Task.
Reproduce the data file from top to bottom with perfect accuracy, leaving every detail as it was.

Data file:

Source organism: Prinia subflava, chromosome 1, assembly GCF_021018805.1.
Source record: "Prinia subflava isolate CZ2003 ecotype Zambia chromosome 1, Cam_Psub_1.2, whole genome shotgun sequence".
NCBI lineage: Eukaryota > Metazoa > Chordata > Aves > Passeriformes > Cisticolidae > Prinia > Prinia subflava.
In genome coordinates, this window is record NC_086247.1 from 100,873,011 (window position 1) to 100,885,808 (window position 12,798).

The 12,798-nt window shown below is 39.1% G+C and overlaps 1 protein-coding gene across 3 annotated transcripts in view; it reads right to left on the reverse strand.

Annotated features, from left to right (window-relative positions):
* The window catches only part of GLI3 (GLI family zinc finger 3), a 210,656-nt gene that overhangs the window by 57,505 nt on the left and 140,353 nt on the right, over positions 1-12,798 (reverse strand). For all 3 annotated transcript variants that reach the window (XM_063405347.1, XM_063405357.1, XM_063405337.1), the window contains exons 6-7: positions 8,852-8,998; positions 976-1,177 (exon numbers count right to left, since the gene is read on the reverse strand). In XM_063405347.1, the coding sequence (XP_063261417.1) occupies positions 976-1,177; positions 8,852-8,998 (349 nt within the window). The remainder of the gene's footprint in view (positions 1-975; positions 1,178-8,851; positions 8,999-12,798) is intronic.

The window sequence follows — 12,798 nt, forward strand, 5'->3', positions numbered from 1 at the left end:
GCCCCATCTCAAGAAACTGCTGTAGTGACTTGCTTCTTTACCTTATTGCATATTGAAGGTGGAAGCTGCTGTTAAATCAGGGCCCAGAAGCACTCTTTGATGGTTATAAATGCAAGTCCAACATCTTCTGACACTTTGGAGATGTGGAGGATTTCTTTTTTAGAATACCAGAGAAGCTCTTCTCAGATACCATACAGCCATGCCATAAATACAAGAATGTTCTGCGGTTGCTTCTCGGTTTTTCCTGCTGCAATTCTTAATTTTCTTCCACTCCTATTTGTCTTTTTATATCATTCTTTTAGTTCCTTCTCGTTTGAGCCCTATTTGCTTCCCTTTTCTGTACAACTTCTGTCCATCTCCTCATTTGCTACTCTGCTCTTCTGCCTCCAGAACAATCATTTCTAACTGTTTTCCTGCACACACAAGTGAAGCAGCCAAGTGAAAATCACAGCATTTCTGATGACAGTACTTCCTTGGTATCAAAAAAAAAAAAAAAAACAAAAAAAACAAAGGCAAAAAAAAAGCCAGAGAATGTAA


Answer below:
Source organism: Prinia subflava, chromosome 1, assembly GCF_021018805.1.
Source record: "Prinia subflava isolate CZ2003 ecotype Zambia chromosome 1, Cam_Psub_1.2, whole genome shotgun sequence".
NCBI lineage: Eukaryota > Metazoa > Chordata > Aves > Passeriformes > Cisticolidae > Prinia > Prinia subflava.
In genome coordinates, this window is record NC_086247.1 from 100,873,011 (window position 1) to 100,885,808 (window position 12,798).

The 12,798-nt window shown below is 39.1% G+C and overlaps 1 protein-coding gene across 3 annotated transcripts in view; it reads right to left on the reverse strand.

Annotated features, from left to right (window-relative positions):
* The window catches only part of GLI3 (GLI family zinc finger 3), a 210,656-nt gene that overhangs the window by 57,505 nt on the left and 140,353 nt on the right, over positions 1-12,798 (reverse strand). For all 3 annotated transcript variants that reach the window (XM_063405347.1, XM_063405357.1, XM_063405337.1), the window contains exons 6-7: positions 8,852-8,998; positions 976-1,177 (exon numbers count right to left, since the gene is read on the reverse strand). In XM_063405347.1, the coding sequence (XP_063261417.1) occupies positions 976-1,177; positions 8,852-8,998 (349 nt within the window). The remainder of the gene's footprint in view (positions 1-975; positions 1,178-8,851; positions 8,999-12,798) is intronic.

The window sequence follows — 12,798 nt, forward strand, 5'->3', positions numbered from 1 at the left end:
GCCCCATCTCAAGAAACTGCTGTAGTGACTTGCTTCTTTACCTTATTGCATATTGAAGGTGGAAGCTGCTGTTAAATCAGGGCCCAGAAGCACTCTTTGATGGTTATAAATGCAAGTCCAACATCTTCTGACACTTTGGAGATGTGGAGGATTTCTTTTTTAGAATACCAGAGAAGCTCTTCTCAGATACCATACAGCCATGCCATAAATACAAGAATGTTCTGCGGTTGCTTCTCGGTTTTTCCTGCTGCAATTCTTAATTTTCTTCCACTCCTATTTGTCTTTTTATATCATTCTTTTAGTTCCTTCTCGTTTGAGCCCTATTTGCTTCCCTTTTCTGTACAACTTCTGTCCATCTCCTCATTTGCTACTCTGCTCTTCTGCCTCCAGAACAATCATTTCTAACTGTTTTCCTGCACACACAAGTGAAGCAGCCAAGTGAAAATCACAGCATTTCTGATGACAGTACTTCCTTGGTATCAAAAAAAAAAAAAAAAACAAAAAAAACAAAGGCAAAAAAAAAGCCAGAGAATGTAA